Olmert continues to deny part in Rishon Tours affair

Former prime minister says prosecutions presentation of the case is "tainted by dishonesty"; repeats denial of involvement in booking flights.

By RON FRIEDMAN
June 13, 2011 11:48
4 minute read.
Ehud Olmert arrives at J'lem court for trial

Olmert arriving at trial 311. (photo credit: Marc Israel Sellem)

 
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On Monday, the fifth day of former prime minister Ehud Olmert’s testimony to the Jerusalem District Court, he continued to deny all involvement in the Rishon Tours double-billing affair.

Olmert was asked about several documents that he had signed off on relating to his travel plans, among them on correspondence with the accountant-general of the Industry, Trade and Labor Ministry.

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In one instance, Olmert told his travel planner Rachel Rizby Raz to make sure that the office reported on his travel plans ahead of the trip and not after it. In another he testified on his desire to have the various ministry departments cooperate better to avoid conflicts and misunderstandings.

Although he said he didn’t remember any of the details, Olmert addressed the letters’ contents, conjecturing on the reasoning behind what was written in his handwriting.

“I might have known that we turned to Rishon Tours, but I don’t remember it ever being a problem. I also don’t remember the accountant-general ever indicating that there was a problem with the way we booked tickets with the travel agency,” Olmert said.

When presented with the prosecution’s argument that the office staff worked with Rishon Tours despite a prohibition to do so, since the company had not won the tender to provide him with travel services, Olmert said he didn’t know about the prohibition or even about the tender.



“This was trivial in my eyes; as long as the government approved my flights, I didn’t concern myself with these details,” Olmert said.

“I never gave instructions about continuing to work with Rishon Tours,” he stressed.

When asked whether the accountant-general approved his flights, Olmert testified that he never asked for approval.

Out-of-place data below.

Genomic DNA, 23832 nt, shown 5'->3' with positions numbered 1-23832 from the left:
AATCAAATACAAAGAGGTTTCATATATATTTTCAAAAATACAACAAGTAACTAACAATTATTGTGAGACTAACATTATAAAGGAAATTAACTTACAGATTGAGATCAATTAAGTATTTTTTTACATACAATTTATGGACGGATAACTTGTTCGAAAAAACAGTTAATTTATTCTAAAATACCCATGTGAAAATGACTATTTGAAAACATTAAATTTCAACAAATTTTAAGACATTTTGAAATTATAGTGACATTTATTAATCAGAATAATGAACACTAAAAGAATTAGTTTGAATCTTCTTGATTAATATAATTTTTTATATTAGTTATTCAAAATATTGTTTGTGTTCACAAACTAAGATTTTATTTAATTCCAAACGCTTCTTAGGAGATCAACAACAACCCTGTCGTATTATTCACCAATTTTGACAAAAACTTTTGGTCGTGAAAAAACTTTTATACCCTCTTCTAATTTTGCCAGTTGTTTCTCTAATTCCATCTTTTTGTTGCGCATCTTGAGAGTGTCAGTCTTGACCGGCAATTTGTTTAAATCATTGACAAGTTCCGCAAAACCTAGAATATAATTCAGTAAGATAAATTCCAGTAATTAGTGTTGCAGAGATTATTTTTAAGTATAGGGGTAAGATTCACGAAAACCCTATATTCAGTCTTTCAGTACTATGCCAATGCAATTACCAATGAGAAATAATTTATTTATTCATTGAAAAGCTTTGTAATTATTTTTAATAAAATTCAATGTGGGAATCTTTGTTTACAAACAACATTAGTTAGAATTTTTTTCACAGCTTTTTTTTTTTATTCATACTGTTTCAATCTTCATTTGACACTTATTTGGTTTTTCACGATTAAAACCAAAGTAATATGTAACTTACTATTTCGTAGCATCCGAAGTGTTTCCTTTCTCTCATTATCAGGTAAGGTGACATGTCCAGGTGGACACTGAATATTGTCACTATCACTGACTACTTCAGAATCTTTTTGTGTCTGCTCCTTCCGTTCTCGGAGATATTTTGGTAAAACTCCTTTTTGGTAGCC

“I never, in all my travels, had to ask permission for travels from the accountant-general so he could get approval for government budgeting. I never spoke to him. It is unheard of that a minister would ask the accountant-general for such a thing,” Olmert said. “This is something that the prosecution made up in order to found their baseless claims.”

Olmert spoke about tense relations between him and the accountant-general, saying he wasn’t sure that he could work with him, but rejecting the conjecture that the poor relations were over the travel expenses.

Olmert’s lawyer asked him to address the main charges in the indictment, relating to the supposed intent to accumulate travel funds in his Rishon Tours account and Olmert’s use of the funds he received from different organizations to pay for his family’s flights and for upgrades for him and his family, and of his staff’s efforts to present inflated expenses for Rishon Tours to charge the organizations.

“These claims about me having an account with Rishon Tours are completely baseless. I never knew that such an account existed. No one told me about it. I never knew that there were excesses of flight funds. I never instructed my staff to do anything of the sort that is described,” Olmert said. “The prosecution created a monster so they could charge me. I never instructed Rachel Rizby Raz or Shula Zaken to take actions to accumulate funds. Such a thing never happened.

“I was never involved in flight bookings or payment. There may have been several specific instances, which I have addressed, when things were brought to my attention. But as a rule I simply didn’t deal with those things,” Olmert said. “When there were travel funding deficits, I don’t remember anyone accusing me of being responsible for them.”

Olmert characterized the prosecutions case as “delusional.”

“The whole conception that there was a ‘system’ is ridiculous. I’ve already said that mistakes were made and that I am sorry for them, but the attempt to present the actions as an orchestrated system is simply an unfounded attack by the prosecution, which in my opinion is tainted by dishonesty.”

When asked about a specific instance of double billing for a February 2008 flight to Belgium and the US, which the prosecution alleged was paid for by both the World Jewish Congress and the American Friends of the IDF, Olmert said he didn’t know about the billing actions and that nobody ever told him about it. He even quoted a Rishon Tours employee who testified in court that she was embarrassed to speak about the affair because Olmert was never involved.

The defense then examined each of the trips that appeared in the indictment, with Olmert speaking about what he recalled from the trips, including the organizations he worked with, the events he participated in and the causes he advocated for, but continuing to deny any knowledge of the way the trips were paid for.

“I didn’t travel for rest or relaxation. I traveled for work. I worked intensively and immediately returned and went back to work here in Israel,” he said.

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